in the afternoon to show their prowess ti
against the Ypsiites the rain came T
soon after the first match had started so
and with the score 5 to 1 in favor of W
Tinnel .the racquet weilders were forc- A
ed to abandon the grounds and seek so
the shelter of the gym. The match will ni
be played off tomorrow afternoon. er
The weather has prevented the play-
ing of the freshmen tournament so far, 4
but with a promise of sunshine for a R
week or two and with the spring con- N
tests and Varsity track meet out of ar
the way the matches in this series will
be run off every afternoon from now nc
on.
MANY HEAR STEPHEN S. GREGORY

ti

he

Noted Lawyer Speaks to Laws
"Starting in Practice."
Over a hundred senior laws in c
and gowns, three hundred of the fr
man and junior classes and - sev
members of the faculty, filled roo
of the law building yesterday al
noon while Mi. Stephen S. Greg

I,

COMPARISONS SO1V TRACK
STRONG

IEAM

in Practice."
-After paying a tril
ry of Judge Thoma
Gregory discussed it
ner some of the ques
a young lawyer who
into practice.
"Probably most o
yers in the big cities
tice in small places
average in character
ing is higher in small
After the lecture
law faculty entertai
at dinner at the Unio
til 10 an informal re
for him at the sameX
efit of senior laws
SUBSTITUTE NEW
WORKMEN 0

(Continued from page 1.)
ton who pushed the shot 43 feet 5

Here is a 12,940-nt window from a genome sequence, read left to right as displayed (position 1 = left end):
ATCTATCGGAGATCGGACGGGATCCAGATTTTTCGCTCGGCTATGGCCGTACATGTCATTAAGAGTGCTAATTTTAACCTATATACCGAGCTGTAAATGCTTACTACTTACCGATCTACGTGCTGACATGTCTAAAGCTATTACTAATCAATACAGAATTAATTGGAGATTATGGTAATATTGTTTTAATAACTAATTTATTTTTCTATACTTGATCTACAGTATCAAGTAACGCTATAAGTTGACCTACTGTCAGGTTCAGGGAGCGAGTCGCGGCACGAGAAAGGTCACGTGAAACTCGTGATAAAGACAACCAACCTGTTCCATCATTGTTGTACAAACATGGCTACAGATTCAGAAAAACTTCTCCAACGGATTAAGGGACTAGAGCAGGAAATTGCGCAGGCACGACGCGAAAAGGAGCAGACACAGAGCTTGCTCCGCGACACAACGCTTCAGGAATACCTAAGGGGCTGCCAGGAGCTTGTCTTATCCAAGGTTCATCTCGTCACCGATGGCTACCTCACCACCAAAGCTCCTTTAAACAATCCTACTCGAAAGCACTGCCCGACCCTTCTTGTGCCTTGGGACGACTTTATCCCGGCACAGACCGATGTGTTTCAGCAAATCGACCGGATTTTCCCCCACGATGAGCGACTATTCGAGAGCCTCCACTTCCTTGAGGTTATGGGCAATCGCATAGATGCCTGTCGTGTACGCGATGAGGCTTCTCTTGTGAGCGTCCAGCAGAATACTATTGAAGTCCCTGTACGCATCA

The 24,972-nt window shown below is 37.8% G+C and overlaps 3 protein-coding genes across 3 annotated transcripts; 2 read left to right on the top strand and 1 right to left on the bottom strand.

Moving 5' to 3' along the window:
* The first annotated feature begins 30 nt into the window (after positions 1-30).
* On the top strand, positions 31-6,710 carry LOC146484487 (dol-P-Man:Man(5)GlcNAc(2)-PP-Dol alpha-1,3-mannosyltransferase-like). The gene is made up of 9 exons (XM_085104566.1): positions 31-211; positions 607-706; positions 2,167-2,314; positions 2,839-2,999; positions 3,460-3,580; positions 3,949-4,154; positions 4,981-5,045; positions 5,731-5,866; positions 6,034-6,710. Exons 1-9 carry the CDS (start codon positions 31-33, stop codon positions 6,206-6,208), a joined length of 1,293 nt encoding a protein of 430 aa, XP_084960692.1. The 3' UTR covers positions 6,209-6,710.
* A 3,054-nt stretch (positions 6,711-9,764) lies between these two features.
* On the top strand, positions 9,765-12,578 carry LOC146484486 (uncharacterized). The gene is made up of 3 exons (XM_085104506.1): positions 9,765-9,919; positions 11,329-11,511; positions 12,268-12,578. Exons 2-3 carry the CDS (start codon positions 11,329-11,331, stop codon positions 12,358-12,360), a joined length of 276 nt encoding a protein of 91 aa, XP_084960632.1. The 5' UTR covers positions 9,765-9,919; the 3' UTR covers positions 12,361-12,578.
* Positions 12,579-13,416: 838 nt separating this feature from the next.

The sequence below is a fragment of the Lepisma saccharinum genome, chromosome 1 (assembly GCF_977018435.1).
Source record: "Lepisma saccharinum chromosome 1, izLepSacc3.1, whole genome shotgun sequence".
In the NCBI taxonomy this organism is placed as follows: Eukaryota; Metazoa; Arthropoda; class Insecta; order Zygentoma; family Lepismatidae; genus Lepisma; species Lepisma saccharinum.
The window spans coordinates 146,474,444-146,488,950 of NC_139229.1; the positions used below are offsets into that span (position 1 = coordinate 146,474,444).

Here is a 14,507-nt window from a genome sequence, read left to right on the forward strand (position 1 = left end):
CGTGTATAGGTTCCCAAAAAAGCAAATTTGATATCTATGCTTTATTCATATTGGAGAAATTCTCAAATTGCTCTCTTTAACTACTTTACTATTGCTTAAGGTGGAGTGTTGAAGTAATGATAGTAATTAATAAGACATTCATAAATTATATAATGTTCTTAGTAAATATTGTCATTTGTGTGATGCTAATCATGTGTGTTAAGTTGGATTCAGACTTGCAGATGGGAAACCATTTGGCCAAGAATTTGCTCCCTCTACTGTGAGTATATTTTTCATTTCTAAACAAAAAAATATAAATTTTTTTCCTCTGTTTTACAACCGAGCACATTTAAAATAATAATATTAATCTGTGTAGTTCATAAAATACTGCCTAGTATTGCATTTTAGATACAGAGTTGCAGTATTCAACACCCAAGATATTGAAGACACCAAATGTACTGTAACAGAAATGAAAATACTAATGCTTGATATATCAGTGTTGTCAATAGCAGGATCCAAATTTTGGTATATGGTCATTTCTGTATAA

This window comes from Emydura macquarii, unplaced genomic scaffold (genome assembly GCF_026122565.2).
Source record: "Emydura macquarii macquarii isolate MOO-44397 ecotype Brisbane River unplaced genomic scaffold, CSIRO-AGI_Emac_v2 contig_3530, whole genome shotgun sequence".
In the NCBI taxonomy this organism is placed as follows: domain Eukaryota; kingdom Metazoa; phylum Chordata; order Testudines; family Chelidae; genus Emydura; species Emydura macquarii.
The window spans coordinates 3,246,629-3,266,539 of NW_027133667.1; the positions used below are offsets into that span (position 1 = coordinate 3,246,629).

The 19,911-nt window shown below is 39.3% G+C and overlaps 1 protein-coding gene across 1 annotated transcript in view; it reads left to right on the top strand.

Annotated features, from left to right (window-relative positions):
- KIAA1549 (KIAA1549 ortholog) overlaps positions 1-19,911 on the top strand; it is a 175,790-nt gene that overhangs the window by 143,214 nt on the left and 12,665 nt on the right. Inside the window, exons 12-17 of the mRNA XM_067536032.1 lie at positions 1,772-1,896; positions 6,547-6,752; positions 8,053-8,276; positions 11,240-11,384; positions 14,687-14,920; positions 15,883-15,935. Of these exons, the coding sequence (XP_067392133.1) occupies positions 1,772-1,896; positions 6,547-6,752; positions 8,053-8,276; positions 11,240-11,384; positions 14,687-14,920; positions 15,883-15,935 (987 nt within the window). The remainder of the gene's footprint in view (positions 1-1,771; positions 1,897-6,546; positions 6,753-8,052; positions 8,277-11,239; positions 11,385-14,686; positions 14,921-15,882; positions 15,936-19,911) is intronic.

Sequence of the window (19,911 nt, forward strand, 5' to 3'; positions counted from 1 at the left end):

inches. Bartlet of Brown hung up a
mark of 45 feet 8 inches, but it is
thought Kohler can do as well if not
better this mark.
While comparisons as methods of
"doping" out track results, are always
to be taken with a Frain of salt, it is
nevertheless interesting to see what
the men in other institutions are do-
ing. Although some of the men whose
performances are quoted might not
have put forth their best efforts, it is
certain that Michigan's showings did
not represent the caliber of the men
who made them, and so the compari-
sons are on about even ground.

for the be

Daily to Advertisers

j

ItC
A gang of workmen from Pittsburg
has been substituted for the one from
Toledo that began the work on the
Hill Memorial Auditorium. The work
was proceeding too slowly, and it was
thought that it would be stimulated
by new men.
According to construction manager
Anderson, the work is now progress- c
ing rapidly. Some of the stones have p
already been set, and by the end of.e
the week the stone work will be well
under way.
RUMOR OF AUDITORIUM -
DAMAGE SUI'lS UNFOUNDED

4

Silk

Hose

25c,

.50 per box
'Vasa Navysiam

Double Toe

Grey

I

while you can get a choice. A bargain of this kind means .a
r summer wear
new patterns of fancy shirtings, made with French cuffs and
ached or detached. Silk stripes in oisettes, madras ard yer-
4.00.
L, includes several new ideas. Sennets splits and fancy braids,
Ad Bangaks.
s, at 25c and 50c.
mohair interlining, to keep the collar fran crushing while
most comfortable and sensible hot weather sleeping garment
for the Indestructo Trunk.

The superintendent of construction
of the new Hill Menorial auditorium
denies the current rumor that the
company is being sued for damages
done to property in the vicinity, on ac-
count of the blasting, and other opera-
tions necessary in construction work
He stated positively that the company
has not been notified >f any suits, and
as far as he knew none were contem-
plated.
His statement is- corroborated by
many property owners in the vicinity.
It is also the general belief by the
owners that the company is doing ev-
erything possible to prevent any injury
to the neighboring houses.

Two

pi

lR .Fiegel'

d'j t

a-cment Styles
Our New Ideas in

Po

:raifts

GC4